The absorption of the X-ray beams FX is measured via detectors 6 and input into a computer or processor 7 for evaluation and processing. In the computer 7, the absorption values are converted for grayscale imaging in a known manner. With the aid of the grayscale image, the absorption behavior, particularly of the sub-objects 2, 3, and 4, is depicted on a monitor 8. In this grayscale image on the monitor 8, brightness levels that differ among the sub-objects 2 and 3, or 2 and 4, and that are identical between sub-objects 3 and 4, are discerned by the human eye of a viewer (not shown in further detail).
In order to provide a visual representation of the materials of the sub-objects 2, 3 and 4 themselves, a signal for absorption in the high-energy range of the X-ray spectrum and a separate signal for absorption in the low-energy range are measured from the detectors 6 in a known manner using the two-energy process (not shown in further detail here for the sake of clarity). From these two signals, the average atomic number of the sub-objects 2, 3 and 4 is determined in the computer 7. Using the average atomic number of each sub-object 2, 3 and 4 a display color is assigned to each of the sub-objects. For example, the color orange is assigned to organic materials having a low average atomic number, the color green is assigned to aluminum that has a higher average atomic number, and the color blue is assigned to iron and steel, which have even higher average atomic numbers. These shades are depicted dark or bright depending on material thickness or material density. This means that the density or the thickness of the sub-objects 2, 3 and 4 determine the apparent brightness of the respective color or respective shade thereof.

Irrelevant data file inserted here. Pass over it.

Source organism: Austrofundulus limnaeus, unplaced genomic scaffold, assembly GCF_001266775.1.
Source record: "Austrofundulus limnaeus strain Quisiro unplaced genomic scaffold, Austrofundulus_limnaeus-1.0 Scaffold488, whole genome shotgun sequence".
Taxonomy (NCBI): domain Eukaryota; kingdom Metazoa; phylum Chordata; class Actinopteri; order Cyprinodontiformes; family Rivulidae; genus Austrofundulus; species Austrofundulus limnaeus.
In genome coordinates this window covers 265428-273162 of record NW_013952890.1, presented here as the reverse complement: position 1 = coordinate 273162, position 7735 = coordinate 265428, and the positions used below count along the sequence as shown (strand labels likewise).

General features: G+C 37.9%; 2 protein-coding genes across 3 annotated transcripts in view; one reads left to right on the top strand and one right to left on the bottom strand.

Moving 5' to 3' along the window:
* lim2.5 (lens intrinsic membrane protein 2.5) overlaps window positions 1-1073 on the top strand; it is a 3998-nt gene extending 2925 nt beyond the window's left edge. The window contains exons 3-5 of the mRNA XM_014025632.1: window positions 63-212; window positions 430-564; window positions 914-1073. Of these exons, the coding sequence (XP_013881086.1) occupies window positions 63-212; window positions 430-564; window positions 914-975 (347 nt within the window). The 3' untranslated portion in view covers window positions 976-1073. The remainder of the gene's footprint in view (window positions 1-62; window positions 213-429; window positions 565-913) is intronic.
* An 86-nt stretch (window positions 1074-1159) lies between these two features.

The sub-object 2 is thus depicted in a color image (false-color-image), for example, as bright orange. In a color image of this type, the sub-object 3 would then be depicted as a dark blue and the sub-object 4 would be depicted as a strong green (if the sub-object 4 were thinner, it would be depicted as a light green).